Clinician-to-Clinician Update Clinician-to-Clinician Update

Weight Management Specialty Updates

September 2017

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— Cyrus Jahansouz, a medical resident in the University of Minnesota Department of Surgery, conducts research.

Assessing gastric bypass in patients with type 2 diabetes

Gastric bypass when combined with lifestyle and medical management improves diabetes control in obese patients with type 2 diabetes mellitus, researchers report. The Diabetes Surgery Study, a long-range randomized clinical trial, compares the relative effectiveness of Roux-en-Y gastric bypass surgery combined with intensive medical management to that of intensive medical management alone. The 2- and 3-year follow-up results revealed that the addition of gastric bypass to lifestyle and medical management improved diabetes control in patients with type 2 diabetes mellitus. These results lay the groundwork for larger, long-term studies, which are now in year 5. The research informs risk and benefit assessments of the surgical approach to obesity.

Cross-disciplinary research sheds light on role of gut microbiota in obesity

Studies into gut microbiota are bringing new insight into obesity and weight management strategies. Gut microbiota may play a role in lessening the efficacy of sleeve gastrectomy, report University of Minnesota investigators who have been documenting changes in microbiota in these patients. Alexander Khoruts, MD, is collaborating with researchers in the Department of Surgery to have a better understanding of the microbiome in the obese patient. Cyrus Jahansouz will present findings at the clinical congress of the American College of Surgeons this October. Other university research also suggests that sleeve gastrectomy and Rouxen-Y gastric bypass may offer unique improvements in factors that drive type 2 diabetes. The investigators working with David Bernlohr, PhD, and researchers in the Department of Biochemistry seek to better understand these pathways.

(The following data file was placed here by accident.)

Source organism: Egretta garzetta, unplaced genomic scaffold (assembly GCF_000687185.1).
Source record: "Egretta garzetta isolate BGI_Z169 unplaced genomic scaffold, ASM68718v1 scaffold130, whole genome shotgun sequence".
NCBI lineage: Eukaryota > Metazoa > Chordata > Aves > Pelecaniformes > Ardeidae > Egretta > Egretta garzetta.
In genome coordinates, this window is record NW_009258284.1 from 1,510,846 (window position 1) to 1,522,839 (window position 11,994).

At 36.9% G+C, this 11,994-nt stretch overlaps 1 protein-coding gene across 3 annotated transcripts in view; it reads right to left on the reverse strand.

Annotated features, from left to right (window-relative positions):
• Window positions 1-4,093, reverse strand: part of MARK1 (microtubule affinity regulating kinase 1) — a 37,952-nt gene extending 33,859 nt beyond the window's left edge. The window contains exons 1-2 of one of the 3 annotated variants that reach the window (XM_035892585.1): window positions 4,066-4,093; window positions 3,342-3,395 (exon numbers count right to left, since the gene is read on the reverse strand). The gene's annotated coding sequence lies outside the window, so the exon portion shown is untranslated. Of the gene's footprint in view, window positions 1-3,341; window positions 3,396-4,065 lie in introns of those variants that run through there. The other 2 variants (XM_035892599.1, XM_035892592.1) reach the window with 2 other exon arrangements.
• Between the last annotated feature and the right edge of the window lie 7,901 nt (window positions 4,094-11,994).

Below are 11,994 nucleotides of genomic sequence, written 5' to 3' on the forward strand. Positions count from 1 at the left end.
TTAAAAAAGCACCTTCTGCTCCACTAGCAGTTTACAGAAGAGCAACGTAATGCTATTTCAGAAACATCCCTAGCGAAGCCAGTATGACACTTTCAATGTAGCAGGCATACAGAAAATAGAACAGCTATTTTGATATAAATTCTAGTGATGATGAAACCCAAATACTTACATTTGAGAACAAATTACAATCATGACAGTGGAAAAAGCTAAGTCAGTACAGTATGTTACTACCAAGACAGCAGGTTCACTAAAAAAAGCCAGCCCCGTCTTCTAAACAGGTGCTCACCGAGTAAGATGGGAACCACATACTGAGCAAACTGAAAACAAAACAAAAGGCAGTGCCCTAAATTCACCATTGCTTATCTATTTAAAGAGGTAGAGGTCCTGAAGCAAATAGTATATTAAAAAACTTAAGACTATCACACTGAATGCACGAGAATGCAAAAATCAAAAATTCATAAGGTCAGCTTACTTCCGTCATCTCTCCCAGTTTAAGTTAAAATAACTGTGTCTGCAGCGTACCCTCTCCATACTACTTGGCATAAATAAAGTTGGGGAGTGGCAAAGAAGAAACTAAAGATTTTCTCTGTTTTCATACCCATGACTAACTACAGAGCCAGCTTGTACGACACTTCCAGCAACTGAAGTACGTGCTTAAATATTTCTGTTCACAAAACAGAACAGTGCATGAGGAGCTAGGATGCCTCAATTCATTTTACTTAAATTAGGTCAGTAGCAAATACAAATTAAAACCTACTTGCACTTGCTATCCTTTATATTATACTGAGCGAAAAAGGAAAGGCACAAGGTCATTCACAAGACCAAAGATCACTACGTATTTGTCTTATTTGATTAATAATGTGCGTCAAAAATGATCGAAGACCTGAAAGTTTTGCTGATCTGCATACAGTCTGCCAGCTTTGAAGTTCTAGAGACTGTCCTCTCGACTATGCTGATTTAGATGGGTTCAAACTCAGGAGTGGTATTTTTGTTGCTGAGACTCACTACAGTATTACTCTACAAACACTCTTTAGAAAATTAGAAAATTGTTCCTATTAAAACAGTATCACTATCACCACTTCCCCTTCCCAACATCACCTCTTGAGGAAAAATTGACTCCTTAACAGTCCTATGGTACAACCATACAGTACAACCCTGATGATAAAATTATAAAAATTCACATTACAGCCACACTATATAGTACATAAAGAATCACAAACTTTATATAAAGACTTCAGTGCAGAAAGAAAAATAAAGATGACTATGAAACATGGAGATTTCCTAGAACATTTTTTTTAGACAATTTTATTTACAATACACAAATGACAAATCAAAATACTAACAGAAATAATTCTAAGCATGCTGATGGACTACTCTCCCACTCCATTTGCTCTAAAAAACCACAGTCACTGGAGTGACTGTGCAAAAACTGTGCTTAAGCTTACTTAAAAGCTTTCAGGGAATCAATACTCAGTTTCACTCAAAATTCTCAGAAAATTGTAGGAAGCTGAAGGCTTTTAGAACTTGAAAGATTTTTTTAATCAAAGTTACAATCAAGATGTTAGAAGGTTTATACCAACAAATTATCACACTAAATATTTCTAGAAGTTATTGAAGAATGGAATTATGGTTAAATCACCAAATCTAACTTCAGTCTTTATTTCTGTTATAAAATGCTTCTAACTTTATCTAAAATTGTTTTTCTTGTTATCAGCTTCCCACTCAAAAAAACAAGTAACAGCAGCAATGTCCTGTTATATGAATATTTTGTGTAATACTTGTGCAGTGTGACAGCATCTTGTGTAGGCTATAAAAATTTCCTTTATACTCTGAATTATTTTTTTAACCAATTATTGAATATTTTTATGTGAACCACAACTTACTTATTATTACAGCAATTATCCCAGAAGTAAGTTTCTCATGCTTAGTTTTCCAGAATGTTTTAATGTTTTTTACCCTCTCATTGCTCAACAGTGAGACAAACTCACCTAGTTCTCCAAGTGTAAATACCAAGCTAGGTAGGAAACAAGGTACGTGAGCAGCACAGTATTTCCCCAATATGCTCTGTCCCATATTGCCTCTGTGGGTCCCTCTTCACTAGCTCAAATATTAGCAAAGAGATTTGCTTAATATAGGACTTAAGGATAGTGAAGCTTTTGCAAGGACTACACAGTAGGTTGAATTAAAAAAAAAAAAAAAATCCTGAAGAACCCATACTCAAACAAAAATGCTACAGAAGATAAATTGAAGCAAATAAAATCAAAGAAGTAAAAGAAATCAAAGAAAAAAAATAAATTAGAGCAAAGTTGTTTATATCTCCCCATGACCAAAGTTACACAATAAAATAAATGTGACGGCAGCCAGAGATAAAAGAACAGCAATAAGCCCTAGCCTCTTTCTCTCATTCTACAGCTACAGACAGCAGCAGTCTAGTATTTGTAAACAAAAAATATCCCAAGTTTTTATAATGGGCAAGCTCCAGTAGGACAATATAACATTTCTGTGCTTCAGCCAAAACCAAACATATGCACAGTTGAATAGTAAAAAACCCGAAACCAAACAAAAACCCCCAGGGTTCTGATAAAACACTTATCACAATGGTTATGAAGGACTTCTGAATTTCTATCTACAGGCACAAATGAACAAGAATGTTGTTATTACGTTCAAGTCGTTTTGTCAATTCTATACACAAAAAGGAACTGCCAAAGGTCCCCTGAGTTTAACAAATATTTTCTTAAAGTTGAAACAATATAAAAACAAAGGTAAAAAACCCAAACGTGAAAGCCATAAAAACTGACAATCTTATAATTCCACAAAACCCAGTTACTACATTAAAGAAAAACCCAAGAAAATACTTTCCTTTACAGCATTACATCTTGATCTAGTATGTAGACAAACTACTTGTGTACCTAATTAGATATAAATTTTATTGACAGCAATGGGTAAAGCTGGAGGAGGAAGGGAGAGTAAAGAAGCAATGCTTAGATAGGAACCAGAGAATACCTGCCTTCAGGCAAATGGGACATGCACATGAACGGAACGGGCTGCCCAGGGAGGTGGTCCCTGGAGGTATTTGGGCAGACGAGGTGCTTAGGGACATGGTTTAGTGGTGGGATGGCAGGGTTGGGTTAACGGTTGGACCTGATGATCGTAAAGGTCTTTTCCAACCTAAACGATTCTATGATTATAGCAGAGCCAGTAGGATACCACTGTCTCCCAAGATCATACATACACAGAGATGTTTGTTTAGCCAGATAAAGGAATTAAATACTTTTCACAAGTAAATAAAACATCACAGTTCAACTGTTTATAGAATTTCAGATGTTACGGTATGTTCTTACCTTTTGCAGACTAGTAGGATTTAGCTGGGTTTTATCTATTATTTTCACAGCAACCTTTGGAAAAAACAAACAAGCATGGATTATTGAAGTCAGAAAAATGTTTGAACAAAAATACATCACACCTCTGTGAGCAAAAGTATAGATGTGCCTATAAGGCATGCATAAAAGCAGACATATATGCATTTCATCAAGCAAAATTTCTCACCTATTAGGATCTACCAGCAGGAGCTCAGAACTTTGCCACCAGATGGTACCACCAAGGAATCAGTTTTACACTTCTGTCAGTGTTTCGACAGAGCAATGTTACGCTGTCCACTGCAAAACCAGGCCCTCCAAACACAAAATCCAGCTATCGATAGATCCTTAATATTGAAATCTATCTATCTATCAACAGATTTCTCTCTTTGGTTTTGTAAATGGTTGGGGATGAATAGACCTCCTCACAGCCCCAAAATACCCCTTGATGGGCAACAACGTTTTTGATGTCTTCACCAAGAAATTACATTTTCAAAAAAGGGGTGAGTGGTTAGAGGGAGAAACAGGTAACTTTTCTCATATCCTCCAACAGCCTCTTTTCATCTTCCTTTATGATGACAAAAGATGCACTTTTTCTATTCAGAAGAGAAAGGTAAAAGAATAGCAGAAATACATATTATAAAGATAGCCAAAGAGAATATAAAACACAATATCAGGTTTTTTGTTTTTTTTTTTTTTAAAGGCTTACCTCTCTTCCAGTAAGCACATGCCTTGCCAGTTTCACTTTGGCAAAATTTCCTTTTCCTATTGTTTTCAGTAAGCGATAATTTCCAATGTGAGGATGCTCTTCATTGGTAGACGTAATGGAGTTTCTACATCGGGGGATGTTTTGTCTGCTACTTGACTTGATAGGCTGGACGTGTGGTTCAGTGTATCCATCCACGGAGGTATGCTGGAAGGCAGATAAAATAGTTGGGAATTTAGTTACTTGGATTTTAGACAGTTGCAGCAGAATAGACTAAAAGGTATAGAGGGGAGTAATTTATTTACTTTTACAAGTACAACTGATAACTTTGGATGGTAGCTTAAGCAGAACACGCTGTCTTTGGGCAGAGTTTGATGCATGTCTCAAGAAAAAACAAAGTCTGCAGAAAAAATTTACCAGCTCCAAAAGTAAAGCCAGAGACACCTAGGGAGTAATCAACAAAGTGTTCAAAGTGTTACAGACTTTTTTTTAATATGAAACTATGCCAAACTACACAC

Trial of medication for teen obesity opens

University of Minnesota investigators are recruiting patients for a study of a glucagon-like peptide-1 receptor agonist (Bydureon) used as a therapy to enhance weight-loss maintenance in adolescents with severe obesity. The study will examine whether the pharmacological agent can prevent weight regain by targeting specific counter-regulatory mechanisms that emerge after weightloss. Participants who have lost 5% or more BMI through short-term meal replacement therapy will be randomly assigned to either a treatment or placebo group. Principal investigator is Aaron S. Kelly, PhD. For information, contact shel0230@umn.edu.

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Patient’s Gastrectomy Helps Control Type 2 Diabetes and Provides Sustained Weight Loss

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